Google Maps Report a Problem: Does It Work For Local Spam?


Google’s crowd sourced map building and listing has succeeded on a number of fronts at allowing maps and listings to be updated at a pace that no one else in the industry can keep up. While the mapping side has little economic incentive for cheating, the listing side is prime for self serving activities. For some period of time there has been an asymmetry in that it seems that it has been easier for the crowd to create spam than for the crowd to get rid of it.

Dan Austin has been active in the MapMaker community for a long time. He has, over the past few years focused on reporting and trying to remove spam from the system particularly in the Locksmith arena.  Here is a case study on his recent experiences with the “Report a Problem” feature; Google’s primary spam reporting mechanism.

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After Bryan Seely released the exploits he used to add false and misleading (spammy) listings to Google Maps on Mike’s blog as well as on Valleywag, Google went into full PR damage control and made some changes in how they handle local spam, including ending phone call PIN code verification for new businesses on Places. After reading this statement from Google, I decided to test whether or not the new Maps Report a problem is effective for removing spam:  

We work hard to remove listings that are reported to violate our policies as quickly as possible, and to check bad actors that try to game the system by altering business descriptions once they are live on Google Maps. We encourage users to let us know when they see something that might violate our guidelines by using our “Report a problem” tool, found at the bottom right corner of the map. Everyday there are thousands of great edits that get made to Google Maps through Map Maker.

The problem with Report a problem is that historically it hasn’t worked very well for spam, in my three years using it to report hundreds of spam listings. Either the response was too slow (often months), and/or unsatisfactory (i.e the spam remained on Maps). My success rate with Report a problem (reporting a wide variety of spam points of interest (POI), including locksmiths), has hovered around 5%, which is why I switched to more effective takedown mechanisms like Google Map Maker (MM) in order to remove spam. Unfortunately, MM itself has become more problematic, with the introduction of GLEs (Google Listing Editors from Places), who are now reviewing edits to claimed listings. They have systematically degraded the effectiveness of MM to the point that it’s now impossible to remove many spam POIs, no matter how obvious, as they have been denying almost all edits (including spam removals) to claimed POIs, or closing the spammy POIs instead of removing them (a business that doesn’t exist can’t, by its very nature, be closed).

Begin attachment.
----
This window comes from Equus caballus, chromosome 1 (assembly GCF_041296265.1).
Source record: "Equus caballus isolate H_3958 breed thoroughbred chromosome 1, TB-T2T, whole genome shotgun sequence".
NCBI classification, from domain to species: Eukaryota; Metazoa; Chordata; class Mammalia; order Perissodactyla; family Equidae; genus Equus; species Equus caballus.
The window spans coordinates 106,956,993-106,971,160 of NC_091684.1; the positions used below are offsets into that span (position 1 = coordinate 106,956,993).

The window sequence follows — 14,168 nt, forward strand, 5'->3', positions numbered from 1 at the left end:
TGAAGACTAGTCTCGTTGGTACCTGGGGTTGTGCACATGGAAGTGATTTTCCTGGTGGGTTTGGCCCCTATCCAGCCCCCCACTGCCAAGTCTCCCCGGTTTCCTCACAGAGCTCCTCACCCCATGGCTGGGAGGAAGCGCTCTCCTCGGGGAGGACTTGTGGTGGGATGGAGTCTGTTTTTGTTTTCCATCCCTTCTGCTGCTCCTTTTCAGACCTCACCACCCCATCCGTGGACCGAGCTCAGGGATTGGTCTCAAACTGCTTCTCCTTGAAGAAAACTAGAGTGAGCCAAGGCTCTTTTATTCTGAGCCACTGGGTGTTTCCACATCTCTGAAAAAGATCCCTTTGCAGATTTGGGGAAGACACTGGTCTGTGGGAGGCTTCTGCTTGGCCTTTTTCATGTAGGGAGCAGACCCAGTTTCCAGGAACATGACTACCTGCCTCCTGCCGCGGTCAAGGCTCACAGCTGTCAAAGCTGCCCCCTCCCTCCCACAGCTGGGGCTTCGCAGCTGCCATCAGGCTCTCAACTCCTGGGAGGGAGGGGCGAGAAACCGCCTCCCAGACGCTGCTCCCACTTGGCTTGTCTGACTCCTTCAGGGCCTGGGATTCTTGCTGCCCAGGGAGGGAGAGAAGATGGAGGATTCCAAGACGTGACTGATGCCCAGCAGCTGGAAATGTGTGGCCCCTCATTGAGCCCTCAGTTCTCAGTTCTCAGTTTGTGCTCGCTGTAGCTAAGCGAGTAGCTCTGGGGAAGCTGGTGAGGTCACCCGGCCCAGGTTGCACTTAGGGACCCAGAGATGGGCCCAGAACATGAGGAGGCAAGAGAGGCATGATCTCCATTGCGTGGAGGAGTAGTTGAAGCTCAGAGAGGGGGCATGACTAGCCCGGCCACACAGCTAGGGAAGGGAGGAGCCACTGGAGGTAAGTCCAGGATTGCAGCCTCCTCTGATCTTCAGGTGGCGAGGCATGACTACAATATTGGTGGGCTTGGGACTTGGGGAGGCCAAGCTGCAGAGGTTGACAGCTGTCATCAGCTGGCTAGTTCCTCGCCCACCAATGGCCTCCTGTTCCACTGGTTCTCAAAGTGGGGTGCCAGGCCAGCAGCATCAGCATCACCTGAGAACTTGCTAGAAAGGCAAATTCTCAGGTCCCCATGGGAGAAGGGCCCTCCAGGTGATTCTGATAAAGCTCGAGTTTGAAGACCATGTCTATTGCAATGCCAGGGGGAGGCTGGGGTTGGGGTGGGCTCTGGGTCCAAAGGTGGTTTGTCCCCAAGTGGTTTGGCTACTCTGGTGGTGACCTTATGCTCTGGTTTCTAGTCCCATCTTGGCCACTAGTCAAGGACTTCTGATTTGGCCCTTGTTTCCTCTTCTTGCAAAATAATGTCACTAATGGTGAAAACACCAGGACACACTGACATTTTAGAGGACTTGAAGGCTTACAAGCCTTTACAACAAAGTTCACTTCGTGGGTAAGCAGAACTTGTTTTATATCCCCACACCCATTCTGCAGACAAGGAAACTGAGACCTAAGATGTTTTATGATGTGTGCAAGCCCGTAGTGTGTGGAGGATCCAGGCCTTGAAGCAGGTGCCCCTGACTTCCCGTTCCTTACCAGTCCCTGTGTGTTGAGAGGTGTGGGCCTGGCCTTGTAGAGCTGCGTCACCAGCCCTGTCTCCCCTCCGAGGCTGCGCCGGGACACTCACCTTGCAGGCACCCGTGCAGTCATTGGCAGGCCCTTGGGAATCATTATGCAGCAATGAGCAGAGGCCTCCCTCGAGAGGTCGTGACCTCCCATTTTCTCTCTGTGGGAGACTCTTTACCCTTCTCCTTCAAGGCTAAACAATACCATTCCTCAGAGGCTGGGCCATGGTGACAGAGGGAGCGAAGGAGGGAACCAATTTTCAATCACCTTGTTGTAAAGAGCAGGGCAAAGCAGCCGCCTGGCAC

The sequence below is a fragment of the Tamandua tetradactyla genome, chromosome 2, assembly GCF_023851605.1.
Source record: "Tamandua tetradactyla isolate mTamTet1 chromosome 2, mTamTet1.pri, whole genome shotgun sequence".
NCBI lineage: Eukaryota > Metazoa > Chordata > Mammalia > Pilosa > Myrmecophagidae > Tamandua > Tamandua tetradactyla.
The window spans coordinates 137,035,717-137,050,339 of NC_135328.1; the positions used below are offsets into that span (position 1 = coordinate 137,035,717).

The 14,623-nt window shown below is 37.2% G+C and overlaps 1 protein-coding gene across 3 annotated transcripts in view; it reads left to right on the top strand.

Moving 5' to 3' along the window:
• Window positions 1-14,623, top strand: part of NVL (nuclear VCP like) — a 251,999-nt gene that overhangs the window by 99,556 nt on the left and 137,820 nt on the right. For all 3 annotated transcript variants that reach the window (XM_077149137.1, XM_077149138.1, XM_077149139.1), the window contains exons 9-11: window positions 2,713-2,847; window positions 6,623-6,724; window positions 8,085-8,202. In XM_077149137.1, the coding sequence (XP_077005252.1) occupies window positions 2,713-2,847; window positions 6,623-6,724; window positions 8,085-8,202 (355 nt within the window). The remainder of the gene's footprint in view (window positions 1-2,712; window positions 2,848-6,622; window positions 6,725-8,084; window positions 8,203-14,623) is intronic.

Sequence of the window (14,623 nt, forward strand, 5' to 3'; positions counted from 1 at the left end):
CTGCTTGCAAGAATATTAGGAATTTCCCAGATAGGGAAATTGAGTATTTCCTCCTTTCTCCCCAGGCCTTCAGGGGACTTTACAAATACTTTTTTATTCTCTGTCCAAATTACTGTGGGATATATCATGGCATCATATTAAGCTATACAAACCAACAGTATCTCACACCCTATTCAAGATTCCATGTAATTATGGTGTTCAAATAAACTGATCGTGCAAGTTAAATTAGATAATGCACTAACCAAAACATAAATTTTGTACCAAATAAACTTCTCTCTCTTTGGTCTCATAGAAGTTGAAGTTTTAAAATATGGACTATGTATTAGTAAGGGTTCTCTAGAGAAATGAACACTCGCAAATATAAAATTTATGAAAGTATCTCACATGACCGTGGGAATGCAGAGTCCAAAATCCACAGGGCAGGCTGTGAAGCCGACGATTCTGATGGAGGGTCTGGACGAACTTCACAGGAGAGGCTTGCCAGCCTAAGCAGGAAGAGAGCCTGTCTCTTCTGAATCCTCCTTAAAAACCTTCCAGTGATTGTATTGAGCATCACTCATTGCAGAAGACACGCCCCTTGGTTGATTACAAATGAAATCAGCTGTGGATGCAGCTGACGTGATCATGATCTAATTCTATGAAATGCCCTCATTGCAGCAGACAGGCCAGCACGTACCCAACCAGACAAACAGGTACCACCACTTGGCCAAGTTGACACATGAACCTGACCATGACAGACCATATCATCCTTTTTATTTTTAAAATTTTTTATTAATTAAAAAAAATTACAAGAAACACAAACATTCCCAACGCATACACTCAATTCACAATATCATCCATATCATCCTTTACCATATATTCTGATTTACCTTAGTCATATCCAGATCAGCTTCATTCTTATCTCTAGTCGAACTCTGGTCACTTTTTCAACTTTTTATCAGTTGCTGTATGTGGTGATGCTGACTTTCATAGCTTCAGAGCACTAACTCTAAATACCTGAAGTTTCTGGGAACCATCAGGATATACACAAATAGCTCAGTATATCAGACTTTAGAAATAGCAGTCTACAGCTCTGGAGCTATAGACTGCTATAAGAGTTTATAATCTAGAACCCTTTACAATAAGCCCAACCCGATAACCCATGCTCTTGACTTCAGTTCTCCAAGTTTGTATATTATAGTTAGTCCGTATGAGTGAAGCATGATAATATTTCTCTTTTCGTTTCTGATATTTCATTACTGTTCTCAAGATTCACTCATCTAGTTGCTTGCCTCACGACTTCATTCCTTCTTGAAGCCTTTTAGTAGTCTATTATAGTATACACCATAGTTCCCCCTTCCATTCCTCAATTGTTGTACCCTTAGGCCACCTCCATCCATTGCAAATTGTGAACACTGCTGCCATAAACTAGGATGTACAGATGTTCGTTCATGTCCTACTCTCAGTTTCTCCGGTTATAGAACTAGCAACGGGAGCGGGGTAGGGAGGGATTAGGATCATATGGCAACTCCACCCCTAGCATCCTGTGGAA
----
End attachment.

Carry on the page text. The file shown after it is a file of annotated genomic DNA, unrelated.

Moreover, after Places segregated Service Area Businesses (SAB) that hid their address from MM, many spammy POIs disappeared from MM altogether, making those impossible to report as well. It also broke the reporting mechanisms on Google+Local Edit detailsfor SABs, which uses MM to report edits (and the Classic Maps Report a problem, which also used MM). Here’s an example of a spam SAB with the address hidden that can’t be reported in either Google+Local or MM:  

Aron Locksmith: https://plus.google.com/103220027599977382429

Place page:  1 Aron Locksmith Google Plus 03022014

Fake reviews from spam profiles:  2 Aron Locksmith Fake Reviews Google Plus 03022014

Clicking on Edit details leads to this error page (which is the same for all SABs on Google+Local that hide their address):   Continue reading

Last Week in Google Local


Mb-hairtl;dr: Lots of small updates last week. And soon, very soon I won’t be pulling my hair out. :)

The transition to the new dashboard status: Judging by the fact that there were lots of complaints over the past two weeks in the forums about THE EMAIL and that my crufty, 2007 dashboard was finally converted I am assuming that Google has been making significant progress in the conversion to the new Places Dashboard.  And along comes some new issues and features and changing rules.

Bulk Uploads and Security: When the hotels were hijacked earlier this year, I noted that the bulk upload was a not very secure feed as opposed to true claiming of the new dashboard that locked down the listing. As Google moves to the new dashboard though, those feeds are becoming more secure as people can not add a listing uploaded in bulk to their new dashboard. “New dashboard users are blocked from verifying pages that are already verified by another user (either old dashboard, new dashboard, or G+). Being verified in a bulk account counts as being verified in the old dashboard. So, new dashboard users can’t claim pages that have already been verified in a bulk account”. OK that doesn’t mean that they are yet secure because a bulk listing can still be claimed in another approved bulk upload or an old Places Dashboard but it is step in the right direction. One day the transition will be over and we won’t be able to kick that dog any more. And then the real fun will begin as Franchise and Franchisors will actually have to talk to one another and possibly cooperate on their listings.